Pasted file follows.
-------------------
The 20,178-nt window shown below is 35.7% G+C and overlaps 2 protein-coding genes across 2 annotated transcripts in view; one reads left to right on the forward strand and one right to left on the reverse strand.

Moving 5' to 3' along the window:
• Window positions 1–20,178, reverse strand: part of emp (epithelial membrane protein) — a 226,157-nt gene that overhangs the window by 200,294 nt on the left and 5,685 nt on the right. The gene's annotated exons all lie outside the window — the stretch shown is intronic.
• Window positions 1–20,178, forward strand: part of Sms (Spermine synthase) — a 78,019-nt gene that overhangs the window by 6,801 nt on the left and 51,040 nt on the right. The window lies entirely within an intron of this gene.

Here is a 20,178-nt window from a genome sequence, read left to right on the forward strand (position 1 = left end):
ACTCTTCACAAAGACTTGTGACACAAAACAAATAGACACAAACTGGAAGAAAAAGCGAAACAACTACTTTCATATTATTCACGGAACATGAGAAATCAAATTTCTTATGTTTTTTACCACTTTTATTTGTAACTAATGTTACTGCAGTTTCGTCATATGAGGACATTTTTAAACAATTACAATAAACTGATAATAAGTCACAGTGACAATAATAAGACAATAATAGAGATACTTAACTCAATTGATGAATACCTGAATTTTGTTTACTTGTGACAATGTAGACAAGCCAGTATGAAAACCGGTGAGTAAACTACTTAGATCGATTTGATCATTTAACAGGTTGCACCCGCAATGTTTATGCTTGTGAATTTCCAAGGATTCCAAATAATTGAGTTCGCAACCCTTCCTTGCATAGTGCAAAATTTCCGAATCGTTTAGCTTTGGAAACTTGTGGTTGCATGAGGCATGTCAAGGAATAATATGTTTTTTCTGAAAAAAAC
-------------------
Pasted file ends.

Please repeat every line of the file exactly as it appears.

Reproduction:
The 20,178-nt window shown below is 35.7% G+C and overlaps 2 protein-coding genes across 2 annotated transcripts in view; one reads left to right on the forward strand and one right to left on the reverse strand.

Moving 5' to 3' along the window:
• Window positions 1–20,178, reverse strand: part of emp (epithelial membrane protein) — a 226,157-nt gene that overhangs the window by 200,294 nt on the left and 5,685 nt on the right. The gene's annotated exons all lie outside the window — the stretch shown is intronic.
• Window positions 1–20,178, forward strand: part of Sms (Spermine synthase) — a 78,019-nt gene that overhangs the window by 6,801 nt on the left and 51,040 nt on the right. The window lies entirely within an intron of this gene.

Here is a 20,178-nt window from a genome sequence, read left to right on the forward strand (position 1 = left end):
ACTCTTCACAAAGACTTGTGACACAAAACAAATAGACACAAACTGGAAGAAAAAGCGAAACAACTACTTTCATATTATTCACGGAACATGAGAAATCAAATTTCTTATGTTTTTTACCACTTTTATTTGTAACTAATGTTACTGCAGTTTCGTCATATGAGGACATTTTTAAACAATTACAATAAACTGATAATAAGTCACAGTGACAATAATAAGACAATAATAGAGATACTTAACTCAATTGATGAATACCTGAATTTTGTTTACTTGTGACAATGTAGACAAGCCAGTATGAAAACCGGTGAGTAAACTACTTAGATCGATTTGATCATTTAACAGGTTGCACCCGCAATGTTTATGCTTGTGAATTTCCAAGGATTCCAAATAATTGAGTTCGCAACCCTTCCTTGCATAGTGCAAAATTTCCGAATCGTTTAGCTTTGGAAACTTGTGGTTGCATGAGGCATGTCAAGGAATAATATGTTTTTTCTGAAAAAAAC